266581 STD service availability and barriers for juvenile offenders: An organizational and staff perspective

Monday, October 29, 2012

Steven Belenko, PhD , Department of Criminal Justice, Temple University, Philadelphia, PA
Traci Rieckmann, PhD , Department of Public Health and Preventative Medicine, Oregon Health & Science University, Portland, OR
Richard Dembo, PhD , Department of Criminology, University of South Florida, Tampa, FL
Christopher Salvatore, PhD , Justice Studies, Montclair State University, Montclair, NJ
Kristina Childs, PhD , Department of Criminal Justice, University of Central Florida, Orlando, FL
Adolescent offenders are at high risk for sexually transmitted diseases (STDs). To reduce incidence and prevalence, routine surveillance and linkage to prevention and treatment are needed, and intervening with high-risk subgroups such as juvenile offenders. Many are initially processed through Juvenile Assessment Centers prior to being released to the community, providing a unique opportunity for STD testing, prevention, and treatment. However, there is limited knowledge about barriers to accessing STD services for juvenile offenders, and perspectives of STD service provider staff. We examine STD services availability for juvenile offenders and staff perceptions about STD risk in that population, and identify structural and organizational factors influencing access to STD services. Thirty-eight semi-structured interviews were conducted with staff of all adolescent STD and juvenile justice service providers (10 directors and 28 other staff) in a metropolitan southeast county. Responses were coded and analyzed using Atlas.ti. Ninety percent of the respondents cited STD education as a service need for juvenile offenders, but a number of other needs were cited. Individual, organizational, and community barriers included: lack of STD education, financial resources, parent resistance, and organizational characteristics. Several thematic domains emerged including Resources (e.g., need for free treatment, financial constraints), Service Availability (e.g., transportation, youth awareness), Attitudes (e.g., stigma, confidentiality concerns), and Parental Concerns. STD services are greatly needed for juvenile offenders, but programs face many barriers to effective services implementation. Our findings suggest that increasing access to prevention and treatment for high-risk youths requires overcoming a number of structural, organizational, and outreach obstacles.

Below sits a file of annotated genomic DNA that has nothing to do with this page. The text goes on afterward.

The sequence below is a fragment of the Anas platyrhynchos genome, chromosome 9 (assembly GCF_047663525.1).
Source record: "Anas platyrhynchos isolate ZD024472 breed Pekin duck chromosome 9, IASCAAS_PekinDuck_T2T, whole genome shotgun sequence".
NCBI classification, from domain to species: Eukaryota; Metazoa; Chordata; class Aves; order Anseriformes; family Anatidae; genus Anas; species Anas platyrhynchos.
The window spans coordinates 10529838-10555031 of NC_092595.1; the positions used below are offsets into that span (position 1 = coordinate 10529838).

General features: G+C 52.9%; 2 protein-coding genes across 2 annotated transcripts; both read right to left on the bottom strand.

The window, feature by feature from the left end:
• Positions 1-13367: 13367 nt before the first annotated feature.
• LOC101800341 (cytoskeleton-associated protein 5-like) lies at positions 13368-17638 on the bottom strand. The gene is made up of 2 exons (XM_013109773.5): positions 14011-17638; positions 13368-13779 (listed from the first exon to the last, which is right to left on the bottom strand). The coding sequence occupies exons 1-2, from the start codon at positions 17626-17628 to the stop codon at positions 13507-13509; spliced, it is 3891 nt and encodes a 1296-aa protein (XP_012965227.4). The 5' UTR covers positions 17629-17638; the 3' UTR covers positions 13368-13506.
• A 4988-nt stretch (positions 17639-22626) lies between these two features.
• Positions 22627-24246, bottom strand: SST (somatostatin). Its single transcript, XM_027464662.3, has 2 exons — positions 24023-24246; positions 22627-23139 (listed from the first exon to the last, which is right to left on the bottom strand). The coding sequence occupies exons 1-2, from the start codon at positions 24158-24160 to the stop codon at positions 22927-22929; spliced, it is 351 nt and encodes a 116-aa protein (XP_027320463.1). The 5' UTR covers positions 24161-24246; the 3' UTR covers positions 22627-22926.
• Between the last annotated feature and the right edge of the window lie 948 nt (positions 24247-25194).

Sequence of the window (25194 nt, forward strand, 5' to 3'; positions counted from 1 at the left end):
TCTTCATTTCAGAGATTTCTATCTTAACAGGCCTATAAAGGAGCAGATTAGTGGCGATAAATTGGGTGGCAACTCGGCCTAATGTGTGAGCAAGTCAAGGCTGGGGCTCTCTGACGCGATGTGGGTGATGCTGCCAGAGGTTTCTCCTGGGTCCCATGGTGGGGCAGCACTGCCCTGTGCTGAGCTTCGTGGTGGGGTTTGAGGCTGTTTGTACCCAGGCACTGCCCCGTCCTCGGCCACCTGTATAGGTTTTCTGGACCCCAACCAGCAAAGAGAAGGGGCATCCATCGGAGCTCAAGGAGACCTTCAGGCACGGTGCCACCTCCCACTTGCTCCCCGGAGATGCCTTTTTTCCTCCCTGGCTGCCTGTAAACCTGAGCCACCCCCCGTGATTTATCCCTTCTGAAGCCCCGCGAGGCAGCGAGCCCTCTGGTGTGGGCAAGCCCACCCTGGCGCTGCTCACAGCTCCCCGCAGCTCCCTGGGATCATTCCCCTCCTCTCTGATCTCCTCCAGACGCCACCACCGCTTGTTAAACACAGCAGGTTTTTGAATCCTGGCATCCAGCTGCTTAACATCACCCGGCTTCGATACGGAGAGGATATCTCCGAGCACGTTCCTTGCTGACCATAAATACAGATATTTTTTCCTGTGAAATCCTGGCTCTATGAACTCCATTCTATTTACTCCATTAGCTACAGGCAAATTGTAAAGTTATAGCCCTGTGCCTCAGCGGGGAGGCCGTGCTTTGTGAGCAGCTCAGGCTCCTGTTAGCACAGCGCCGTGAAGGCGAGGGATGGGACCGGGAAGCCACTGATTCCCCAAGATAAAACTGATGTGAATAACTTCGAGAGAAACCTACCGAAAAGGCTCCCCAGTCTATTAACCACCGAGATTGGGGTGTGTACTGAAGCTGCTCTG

Learning Areas:
Administer health education strategies, interventions and programs
Assessment of individual and community needs for health education
Planning of health education strategies, interventions, and programs
Protection of the public in relation to communicable diseases including prevention or control
Provision of health care to the public

Learning Objectives:
Identify barriers to accessing STD health services for adolescent offenders. Describe the STD service needs of adolescent offenders. Discuss service provider staff perspectives on STD service needs and barriers for high-risk adolescents.

Keywords: STD Prevention, Adolescents

Presenting author's disclosure statement:

Qualified on the content I am responsible for because: I have been the principal or co-principal investigator for multiple NIH grants focusing on HIV/STD services, drug abuse, and organizational change strategies for adolescents and adults persons under criminal justice supervision. I have also published extensively in these areas and made numerous conference presentations on STD/HIV service delivery for juvenile and adult offenders.
Any relevant financial relationships? No

I agree to comply with the American Public Health Association Conflict of Interest and Commercial Support Guidelines, and to disclose to the participants any off-label or experimental uses of a commercial product or service discussed in my presentation.

Back to: 3293.0: PRSH Posters: STIs and HIV